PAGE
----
Sunday, December 1, 2002

Catholic University drops out of the Association of American Universities

The Catholic University of America has dropped out of an elite association of research universities it helped found more than a century ago, prompted by concerns it can no longer keep up with the pace of major scientific research set by the group's larger institutions.

The college in Northeast Washington will lose little more than bragging rights by leaving the Association of American Universities, an influential lobbying and support network whose members include Yale University and the Massachusetts Institute of Technology. Catholic was the only college in the District to belong to the AAU and the only church-controlled member.

But the move also reflects a larger shift in mission for Catholic, a relatively small school for the AAU -- with relatively modest finances.

As the cost of graduate education continues to rise, campus officials said Catholic may soon have to consider whether to close some of its 45 doctoral programs to devote its limited resources to others. Catholic's strongest programs are in theology and the humanities, low priorities in AAU's increasing focus on federal funding for scientific research.

"We still give 100 doctorates a year. And we still do about $15 million a year in sponsored research," Provost John J. Convey said. "But that's small compared to places like [the University of] Michigan."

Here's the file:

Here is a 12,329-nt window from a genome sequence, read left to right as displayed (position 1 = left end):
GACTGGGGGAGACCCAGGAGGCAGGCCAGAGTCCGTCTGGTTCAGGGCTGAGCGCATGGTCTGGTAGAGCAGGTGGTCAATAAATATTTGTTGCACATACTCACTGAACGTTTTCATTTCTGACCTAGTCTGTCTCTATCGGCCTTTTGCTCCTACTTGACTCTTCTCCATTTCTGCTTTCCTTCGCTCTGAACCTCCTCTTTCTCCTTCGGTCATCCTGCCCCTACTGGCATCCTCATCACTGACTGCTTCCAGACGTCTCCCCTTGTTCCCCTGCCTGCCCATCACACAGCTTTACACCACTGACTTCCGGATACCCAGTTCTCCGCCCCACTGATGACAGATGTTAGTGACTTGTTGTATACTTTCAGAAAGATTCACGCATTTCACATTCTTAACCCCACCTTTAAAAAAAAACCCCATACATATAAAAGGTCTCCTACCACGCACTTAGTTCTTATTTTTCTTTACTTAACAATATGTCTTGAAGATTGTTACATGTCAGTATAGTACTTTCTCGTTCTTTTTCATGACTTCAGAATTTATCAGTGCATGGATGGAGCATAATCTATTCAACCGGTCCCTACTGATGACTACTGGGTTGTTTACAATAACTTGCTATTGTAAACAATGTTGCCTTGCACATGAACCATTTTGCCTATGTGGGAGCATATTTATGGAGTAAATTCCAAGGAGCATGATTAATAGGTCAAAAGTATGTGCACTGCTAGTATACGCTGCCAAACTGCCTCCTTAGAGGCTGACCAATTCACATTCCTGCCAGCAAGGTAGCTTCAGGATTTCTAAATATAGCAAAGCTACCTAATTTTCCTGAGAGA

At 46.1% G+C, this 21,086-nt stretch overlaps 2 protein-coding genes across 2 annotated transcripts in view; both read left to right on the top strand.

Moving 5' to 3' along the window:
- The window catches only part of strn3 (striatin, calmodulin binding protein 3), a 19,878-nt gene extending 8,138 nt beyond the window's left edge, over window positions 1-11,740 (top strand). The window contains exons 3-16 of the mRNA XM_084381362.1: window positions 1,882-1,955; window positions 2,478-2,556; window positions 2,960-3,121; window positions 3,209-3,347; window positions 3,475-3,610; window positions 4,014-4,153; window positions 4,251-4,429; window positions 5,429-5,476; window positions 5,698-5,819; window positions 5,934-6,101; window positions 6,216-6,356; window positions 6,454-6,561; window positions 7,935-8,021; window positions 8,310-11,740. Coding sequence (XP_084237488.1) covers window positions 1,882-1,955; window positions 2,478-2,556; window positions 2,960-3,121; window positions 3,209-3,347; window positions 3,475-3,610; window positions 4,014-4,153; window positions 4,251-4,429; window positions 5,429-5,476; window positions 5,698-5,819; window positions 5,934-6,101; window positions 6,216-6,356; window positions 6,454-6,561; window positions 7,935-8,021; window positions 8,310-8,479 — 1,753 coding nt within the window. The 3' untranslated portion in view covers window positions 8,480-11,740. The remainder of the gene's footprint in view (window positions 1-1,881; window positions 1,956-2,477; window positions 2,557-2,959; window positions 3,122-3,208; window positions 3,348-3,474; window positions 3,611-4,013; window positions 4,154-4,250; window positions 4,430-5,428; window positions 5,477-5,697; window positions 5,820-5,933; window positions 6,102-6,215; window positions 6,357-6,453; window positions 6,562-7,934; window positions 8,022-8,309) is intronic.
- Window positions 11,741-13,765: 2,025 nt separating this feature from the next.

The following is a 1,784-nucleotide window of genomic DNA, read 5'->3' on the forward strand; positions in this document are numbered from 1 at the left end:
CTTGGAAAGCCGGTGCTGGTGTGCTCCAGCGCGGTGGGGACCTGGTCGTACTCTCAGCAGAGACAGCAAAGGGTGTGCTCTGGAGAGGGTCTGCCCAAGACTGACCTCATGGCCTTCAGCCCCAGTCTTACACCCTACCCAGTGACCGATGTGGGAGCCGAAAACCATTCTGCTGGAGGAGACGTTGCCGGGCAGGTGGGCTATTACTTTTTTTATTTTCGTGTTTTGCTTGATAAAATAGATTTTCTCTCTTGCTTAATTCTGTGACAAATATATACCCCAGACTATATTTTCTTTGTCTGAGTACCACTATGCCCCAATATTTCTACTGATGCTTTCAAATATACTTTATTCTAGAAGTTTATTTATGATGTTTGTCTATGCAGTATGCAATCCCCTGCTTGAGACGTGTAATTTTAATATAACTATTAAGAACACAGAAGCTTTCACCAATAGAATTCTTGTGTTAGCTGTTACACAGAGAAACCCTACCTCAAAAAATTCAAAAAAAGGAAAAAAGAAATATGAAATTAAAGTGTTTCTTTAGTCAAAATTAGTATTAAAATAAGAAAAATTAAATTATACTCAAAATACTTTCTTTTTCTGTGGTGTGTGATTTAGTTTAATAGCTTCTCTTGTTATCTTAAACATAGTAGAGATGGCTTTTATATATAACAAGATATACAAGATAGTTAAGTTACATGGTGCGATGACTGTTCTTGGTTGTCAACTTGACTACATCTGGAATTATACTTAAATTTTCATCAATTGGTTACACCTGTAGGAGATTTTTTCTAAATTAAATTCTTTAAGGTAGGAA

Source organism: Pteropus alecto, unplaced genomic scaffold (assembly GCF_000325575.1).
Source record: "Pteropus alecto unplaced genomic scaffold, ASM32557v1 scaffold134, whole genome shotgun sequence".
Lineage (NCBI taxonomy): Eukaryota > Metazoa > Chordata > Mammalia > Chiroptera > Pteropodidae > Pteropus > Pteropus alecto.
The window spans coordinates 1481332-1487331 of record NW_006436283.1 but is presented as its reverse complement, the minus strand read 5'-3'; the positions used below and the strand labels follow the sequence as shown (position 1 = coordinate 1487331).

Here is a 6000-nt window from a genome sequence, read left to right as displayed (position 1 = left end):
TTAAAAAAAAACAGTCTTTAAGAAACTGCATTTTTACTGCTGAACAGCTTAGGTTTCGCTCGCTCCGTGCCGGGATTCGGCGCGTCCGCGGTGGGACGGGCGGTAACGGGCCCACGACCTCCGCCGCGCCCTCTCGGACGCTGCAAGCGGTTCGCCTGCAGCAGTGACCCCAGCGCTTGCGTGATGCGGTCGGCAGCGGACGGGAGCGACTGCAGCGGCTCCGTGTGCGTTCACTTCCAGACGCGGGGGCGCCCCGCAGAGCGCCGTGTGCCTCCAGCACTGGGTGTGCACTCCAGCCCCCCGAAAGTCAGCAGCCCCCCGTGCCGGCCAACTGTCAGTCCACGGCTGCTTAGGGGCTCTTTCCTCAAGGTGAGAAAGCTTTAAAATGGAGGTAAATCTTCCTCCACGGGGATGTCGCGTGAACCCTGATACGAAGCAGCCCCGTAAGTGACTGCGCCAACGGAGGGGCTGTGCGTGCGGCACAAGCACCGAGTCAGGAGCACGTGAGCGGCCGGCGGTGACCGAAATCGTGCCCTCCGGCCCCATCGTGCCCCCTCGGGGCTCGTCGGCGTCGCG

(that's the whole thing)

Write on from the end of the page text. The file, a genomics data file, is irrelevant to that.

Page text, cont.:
....Some faculty members expressed dismay at the decision to leave because of Catholic's historical affiliation with the AAU, he said, but few on campus have protested loudly.

"It didn't seem like a big deal to me," said Mark Mirotznik, an associate professor and chairman of the biomedical engineering department, one of Catholic's doctorate-granting disciplines. "It seems like it was unusual we were still in it -- the AAU outgrew us."

Andrew Hill, president of the Graduate Student Association, said the move has sparked little discussion among doctoral students. "We're a very humanities-centered institution," he said. "The university has tried for a very long time to be a lot of different things, and the scale of what it's tried to be has been beyond its means. The administration knows that, and the students know that."

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